The man in charge of Live and Local is Joel Lisi, who is himself something of a magical experience, as many longtime Tampanians recognize him as the guitarist for the jazz power instrumental trio Beanstalk and the jazz improv group Ghetto Love Sugar.

joel beanstalk 3

Joel Lisi performing with Beanstalk.

“This is really cool, man, you know,” he says about booking acts for the stage and growing the series from year to year. “There used to be a metallic statue in the courtyard, maybe it belonged to the city and the city took it back, but it was gone, and all we had was landscaping rocks and this round rotundo space. We had to get some entertainment in for an event that weekend and we thought, ‘hey, there’s this weird rock space. Let’s put someone there.’ Because of my music background, I was asked to find someone. So, I called a friend, and we had him perform where the statue used to be.”

While gathered at the event that night, Lisi and a few Straz execs realized they were onto something. “We saw how the trees create this half-dome orchestra shell over the stage, and we were like ‘wow—this is the perfect outdoor music space’,” Lisi says. They began to strategize, thinking it would be cool to host a free performance before a weekend Broadway show (but pay the performer, of course). Some Straz patrons noted that the season programming lacked local artists, so this new space seemed to be a perfect solution.

“Roberto DeBourg—he’s known as Chachi—was our first musician. This was before SteamHeat Café or any of our plans for that space had fleshed out. But, we tried it before a Saturday night Broadway show, and it worked,” Lisi says. “That was the birth and it’s grown from there. Now, The Cube [featuring Broadway-themed graffiti art by Eric Hornsby] is there—and SteamHeat [the coffee shop serving local Buddy Brew roasts]. Everybody wants to hang out there. We went from six performances the first season to 20 this year. So, Live and Local is about exposing people to local culture, to local artists. It’s nice to make a connection to the local scene when you’re a big performing arts center.”

Motown cube

Eric Hornsby painting The Cube before Motown The Musical arrived earlier this month. Check out more of his art on Instagram: @artist_esh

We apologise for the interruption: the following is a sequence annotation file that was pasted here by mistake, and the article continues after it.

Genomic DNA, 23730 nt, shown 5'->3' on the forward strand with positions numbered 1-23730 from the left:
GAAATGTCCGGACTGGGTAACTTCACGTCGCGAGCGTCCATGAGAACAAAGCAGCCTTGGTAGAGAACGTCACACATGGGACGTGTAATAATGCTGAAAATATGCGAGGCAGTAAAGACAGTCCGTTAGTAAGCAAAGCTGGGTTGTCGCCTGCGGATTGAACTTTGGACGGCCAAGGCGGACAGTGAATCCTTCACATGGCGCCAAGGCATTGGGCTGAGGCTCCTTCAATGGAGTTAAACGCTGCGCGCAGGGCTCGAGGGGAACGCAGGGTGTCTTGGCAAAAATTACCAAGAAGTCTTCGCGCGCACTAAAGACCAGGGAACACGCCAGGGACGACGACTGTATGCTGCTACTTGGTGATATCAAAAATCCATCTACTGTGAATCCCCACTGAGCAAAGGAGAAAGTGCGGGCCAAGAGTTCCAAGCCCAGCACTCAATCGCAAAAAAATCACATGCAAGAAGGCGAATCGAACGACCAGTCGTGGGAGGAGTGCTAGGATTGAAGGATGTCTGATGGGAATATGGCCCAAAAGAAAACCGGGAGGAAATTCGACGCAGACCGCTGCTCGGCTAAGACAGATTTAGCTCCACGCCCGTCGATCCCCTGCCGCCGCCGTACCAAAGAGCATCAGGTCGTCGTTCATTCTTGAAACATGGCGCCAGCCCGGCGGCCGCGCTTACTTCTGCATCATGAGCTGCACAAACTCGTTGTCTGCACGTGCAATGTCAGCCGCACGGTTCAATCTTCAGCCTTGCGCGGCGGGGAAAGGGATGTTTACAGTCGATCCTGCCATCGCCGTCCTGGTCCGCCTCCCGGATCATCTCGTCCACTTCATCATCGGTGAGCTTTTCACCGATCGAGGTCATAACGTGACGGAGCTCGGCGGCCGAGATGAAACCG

The Live and Local series still coincides mostly with the Saturday Broadway show, but artists perform before the Sunday opera matinee and before certain other big shows like Next Generation Ballet’s Nutcracker.

Lisi curates the pairings, making sure the Live and Local act meshes with the tone of the main stage show. “I try to theme it, so yeah, there would be someone like Greg West, a rock guy, before a show like American Idiot, and Francesca Ani, this crazy-talented 17-year-old singer-songwriter who just won a big radio contest, before Nutcracker. It’s taken on a life of its own, and we’ve even been able to get some of our Live and Local artists to open for big touring acts playing The Straz.”

Check out this clip of Francesca performing at the Straz Center Open House in 2016:

Always on the lookout for solid Live and Local talent, Lisi keeps a generous spirit about getting Tampa Bay artists on the stage. “Yes, I always need people. I’ve been in a restaurant and some guy in the corner is killing it, and I’ll approach him and ask if he wants to perform. I’ll take suggestions, too.”

If you want to be considered as a Live and Local artist, send an email to joel.lisi@strazcenter.org with relevant details and where you are in the Tampa Bay area (gotta keep it local, folks).

If you want to know the lineup this season, we should have the bulk of it on the website by the end of August. For now, bookmark us and check back regularly. Here’s our Live and Local page.

“The bottom line,” Lisi says, “is that it’s just fun. You can come early for your show and hang out, not have to fight traffic. You can enjoy some live entertainment outside with your friends and just have a good time. That’s what it’s all about.”